How to Configure Root Bridge on Cisco Switch in GNS3

Are you curious about setting up a Layer 2 Switch as the Root Bridge in your network on GNS3? Usually, devices sort out the Root device using a Spanning Tree. But we can set it manually on Cisco Switches. How? We check out MAC addresses, Priority values, and Cost values.

But sometimes, it’s a good idea to pick the Root Switch ourselves. So, in this article, we’ll choose a Switch manually using the Priority value. Let’s begin!

Manually Selecting Root Bridge on Cisco Switch

How to Configure a Layer 2 Switch on the Network as a Root Bridge on GNS3

In a computer network, the Root Bridge for Cisco Switch is vital for sending data. Thus, it figures out the best way to get to where it’s going and stops loops from happening.

Cisco Switches often pick up the core device by using STP to connect it. When they do this, they check for the smallest MAC address, Priority, or Cost values.

Simply put, you can use the STP algorithm to select the central one among Switches. This algorithm evaluates your topology. It then selects one device in the environment as the central point for all data transmission.

As we said, we look at the MAC address, Priority, or Cost value to choose the Root Bridge for Switch. We determine the central device that has the lowest value for any of these parameters. Thus, we determine the Switch, which is the central point of the network. After that, we can create redundant paths and create a reliable layer.

Why Should We Manually Configure the Root Bridge in a Switch?

STP picks the root bridge on its own most of the time. But sometimes, we like to choose it ourselves, especially in certain situations and environments.

For example, we have multiple L2 Switches in our network. In this case, the protocol may not always select the core device as the best Switch. This is why it leads to sub-optimal network performance.

In these situations, we have to choose the Root Bridge ourselves. In particular, it lets us make the network layout better and improve how data moves around. Plus, we gain better control over our network structure.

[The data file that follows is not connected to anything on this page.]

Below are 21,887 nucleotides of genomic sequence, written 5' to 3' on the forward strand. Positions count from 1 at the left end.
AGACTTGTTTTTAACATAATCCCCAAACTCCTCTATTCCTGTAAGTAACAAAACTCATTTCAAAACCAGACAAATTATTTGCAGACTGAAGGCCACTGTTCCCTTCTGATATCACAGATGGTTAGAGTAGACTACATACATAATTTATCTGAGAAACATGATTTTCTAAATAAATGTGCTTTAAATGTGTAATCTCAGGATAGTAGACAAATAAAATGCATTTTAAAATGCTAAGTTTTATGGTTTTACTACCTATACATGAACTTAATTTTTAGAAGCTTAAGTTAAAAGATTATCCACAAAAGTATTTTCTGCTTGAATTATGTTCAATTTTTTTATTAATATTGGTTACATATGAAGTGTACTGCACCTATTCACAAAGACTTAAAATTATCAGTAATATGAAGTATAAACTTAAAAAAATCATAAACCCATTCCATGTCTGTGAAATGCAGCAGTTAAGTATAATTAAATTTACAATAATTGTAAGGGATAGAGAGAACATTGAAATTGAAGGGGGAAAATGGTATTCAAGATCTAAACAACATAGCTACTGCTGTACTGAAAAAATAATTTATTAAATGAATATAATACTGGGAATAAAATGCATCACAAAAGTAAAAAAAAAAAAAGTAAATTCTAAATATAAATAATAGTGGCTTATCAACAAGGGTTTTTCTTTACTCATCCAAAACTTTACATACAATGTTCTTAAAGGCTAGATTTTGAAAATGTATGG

What is Root Bridge?

The main thing to remember is that it is the device with the lowest Bridge ID.

Bridge ID consists of the Priority of the Bridge and the values of its MAC address. So, the Priority field is a value between 0 and 65535. The default value is 32768.

The point is that the MAC address is the unique identifier of the Bridge. For example, there are more than two core devices on your network. If both have the same Priority, we use the MAC address to break the tie.

What are the Factors in Determining Core Switch?

When determining the Central Switch, remember these three factors:

  1. MAC address

Mac address is a must for the Central Switch. Therefore, rooting is the main factor in determining the device. In short, the device with the lowest MAC ID is the base one. This factor is helpful in cases where more than one Bridge has the same Priority.

  1. Priority

The second factor we consider is Priority. We use it when determining the central device in STP. Thus, the one with the lowest Priority is still one step ahead. The current value of this value for all devices is 32768. However, you can change this value when determining which device will be in the central location. Additionally, the priority value starts from 0 and increases to a multiple of 4096.

  1. Cost

For switches, we can use the Cost value as the third factor. We usually define Cost by the quality of the path from one Root to another Root device. We calculate this value based on the bandwidth between devices. Ultimately, the less costly route is best. Also, the path cost of the base ID is 0, which is a reference to the others.

How to Select Root Bridge using Priority Command in GNS3

We can pick this device ourselves in Layer 2 Cisco Switches for the setup we designed. But we don’t suggest doing this in an actual LAN setup. Because of that, there’s a high chance you’ll render your entire network inoperable.

So, let’s use GNS3, an excellent network simulation tool, for this job. That way, we can tweak devices and change Priority values without any issues.

In our previous article, we examined the working logic of STP. We also looked at the Root, Designated, and Blocked interfaces on the primary device. Now, let’s use Priority to make the Switch the central one.

Now, let’s open the CLI on the L2 device. Next, let’s use the Priority value for the current VLAN. When we do this, it will communicate between devices with BPDU packets. It will then define the central device we set with Priority as Root.


Step 1

First, open the GNS3 network software tool. Then click on creating a new project to create a Root Bridge with Priority. Type a project name for your new network topology and click OK.

Priority Root Bridge Project

Step 2

I created the topology for the Priority project in the image below. Do the same for yourself. Then, start by dragging and dropping the L2 switch into the GNS3 workspace. Cable all devices together, as shown in the image. Also, create a more specific project by adding detailed descriptions.

Creating a Topology with Three Layer Switches

Step 3

So far, I haven’t done anything with Layer 2 Switches. However, I learned the MAC addresses and Priority values of all SWs. I noted them in the project, as shown below.

You can find these values for all Switches in your project by showing the spanning-tree command in the CLI.

Now, let’s execute the relevant show command on L2-SW-2. When we check the result in GNS3, you will see that it is the “This bridge is the root,” as shown in the image below.